Hunt rejected this modified lump-sum benefit, as well as other payment options provided under the Plan, and sued Eastern; the Air Line Pilots Association ("ALPA"), the pilots' union; Charles H. Copeland, the Chairman of the Trust Administrative Committee (the "TAC"), the Plan's named fiduciary; Paul M. O'Connor, Jr., of O'Connor, Morris & Jones, the TAC's legal counsel (the "O'Connor law firm"); and Hawthorne Associates, Inc. ("Hawthorne"), the TAC's principal investment advisor, to recover his retirement benefit in a lump sum. Hunt brought his suit under the Employee Retirement Income Security Act of 1974 ("ERISA"), Pub.L. No. 93-406, 88 Stat. 829, 29 U.S.C. §§ 1001-1461 (1994). His complaint, framed in six counts, asked for compensatory and punitive damages, injunctive relief in the form of an order requiring the defendants to pay his lump-sum benefit, statutory penalties, and attorneys' fees.

Eastern's Bankruptcy Trustee, in a motion for summary judgment, contended that Eastern could not be held liable to Hunt because it had properly discharged its responsibilities as administrator under the Plan. Later, when opposing Hunt's motion for leave to file an amended complaint, Eastern argued that Hunt's claim for a lump-sum benefit had been foreclosed by a bankruptcy court ruling against Hunt in Eastern's bankruptcy case. In an apparent attempt to avoid the effect of this ruling, Hunt voluntarily dismissed Eastern from the case with prejudice and, with leave of court, filed an amended complaint against three defendants--Hawthorne, the TAC, and the Plan--that asserted essentially the same claims presented in his initial complaint.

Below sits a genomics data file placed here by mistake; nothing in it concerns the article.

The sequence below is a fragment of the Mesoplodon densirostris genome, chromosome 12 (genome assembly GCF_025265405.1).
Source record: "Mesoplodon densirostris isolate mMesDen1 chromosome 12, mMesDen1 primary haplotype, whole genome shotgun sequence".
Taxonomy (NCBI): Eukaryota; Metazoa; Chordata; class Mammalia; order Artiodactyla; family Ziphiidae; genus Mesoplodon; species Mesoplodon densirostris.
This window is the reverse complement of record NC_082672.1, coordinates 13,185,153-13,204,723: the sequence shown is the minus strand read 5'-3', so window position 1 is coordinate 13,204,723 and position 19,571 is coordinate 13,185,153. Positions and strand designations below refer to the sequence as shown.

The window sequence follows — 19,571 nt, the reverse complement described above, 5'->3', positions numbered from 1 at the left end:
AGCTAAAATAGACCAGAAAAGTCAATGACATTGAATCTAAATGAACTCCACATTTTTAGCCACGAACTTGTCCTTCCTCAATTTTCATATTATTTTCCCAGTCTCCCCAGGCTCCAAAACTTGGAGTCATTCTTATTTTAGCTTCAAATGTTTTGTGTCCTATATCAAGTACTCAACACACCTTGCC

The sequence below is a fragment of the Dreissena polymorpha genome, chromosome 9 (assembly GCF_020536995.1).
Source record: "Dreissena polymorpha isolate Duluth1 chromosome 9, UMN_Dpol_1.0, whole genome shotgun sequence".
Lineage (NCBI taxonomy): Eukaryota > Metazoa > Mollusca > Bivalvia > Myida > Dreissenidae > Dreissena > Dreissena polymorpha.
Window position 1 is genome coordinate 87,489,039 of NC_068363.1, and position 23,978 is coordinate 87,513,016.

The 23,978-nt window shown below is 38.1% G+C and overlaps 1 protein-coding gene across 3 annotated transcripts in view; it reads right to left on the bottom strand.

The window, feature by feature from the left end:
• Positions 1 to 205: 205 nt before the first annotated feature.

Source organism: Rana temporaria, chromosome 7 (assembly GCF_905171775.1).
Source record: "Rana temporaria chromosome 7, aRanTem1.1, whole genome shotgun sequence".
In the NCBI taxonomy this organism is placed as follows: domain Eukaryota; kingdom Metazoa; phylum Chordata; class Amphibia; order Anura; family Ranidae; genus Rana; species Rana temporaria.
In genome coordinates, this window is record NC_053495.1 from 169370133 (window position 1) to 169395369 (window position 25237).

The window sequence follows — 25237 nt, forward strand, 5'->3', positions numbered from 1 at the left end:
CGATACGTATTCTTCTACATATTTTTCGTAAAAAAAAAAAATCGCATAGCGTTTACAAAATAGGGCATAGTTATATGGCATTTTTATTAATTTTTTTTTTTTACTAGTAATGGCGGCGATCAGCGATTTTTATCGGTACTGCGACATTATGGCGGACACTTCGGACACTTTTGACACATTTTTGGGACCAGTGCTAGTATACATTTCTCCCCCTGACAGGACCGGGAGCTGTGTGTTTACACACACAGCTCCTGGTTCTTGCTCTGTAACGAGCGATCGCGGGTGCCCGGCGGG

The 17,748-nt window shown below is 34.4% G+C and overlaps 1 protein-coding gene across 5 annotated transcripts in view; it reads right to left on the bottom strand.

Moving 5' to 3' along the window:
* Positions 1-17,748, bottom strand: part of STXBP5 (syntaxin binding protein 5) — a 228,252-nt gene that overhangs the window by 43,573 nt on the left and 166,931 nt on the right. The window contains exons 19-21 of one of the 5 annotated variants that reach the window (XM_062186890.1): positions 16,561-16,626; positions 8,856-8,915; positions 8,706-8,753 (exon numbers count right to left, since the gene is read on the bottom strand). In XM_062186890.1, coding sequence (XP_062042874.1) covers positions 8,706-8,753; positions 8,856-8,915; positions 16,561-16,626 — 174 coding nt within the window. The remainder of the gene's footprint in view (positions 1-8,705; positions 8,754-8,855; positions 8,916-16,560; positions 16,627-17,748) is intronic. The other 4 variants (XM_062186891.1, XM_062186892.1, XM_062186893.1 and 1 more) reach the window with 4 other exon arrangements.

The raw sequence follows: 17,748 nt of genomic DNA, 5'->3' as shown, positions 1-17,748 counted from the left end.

The case was tried to the district court; by that time, the only defendants before the court were the TAC and the Plan. Without referring to the bankruptcy court's ruling against Hunt, the court held that he was entitled to his lump-sum benefit and entered judgment for Hunt in the amount of that benefit. The judgment stated that the benefit was to be satisfied out of the Plan's fund of assets. The court rejected Hunt's remaining claims and entered judgment for the defendants.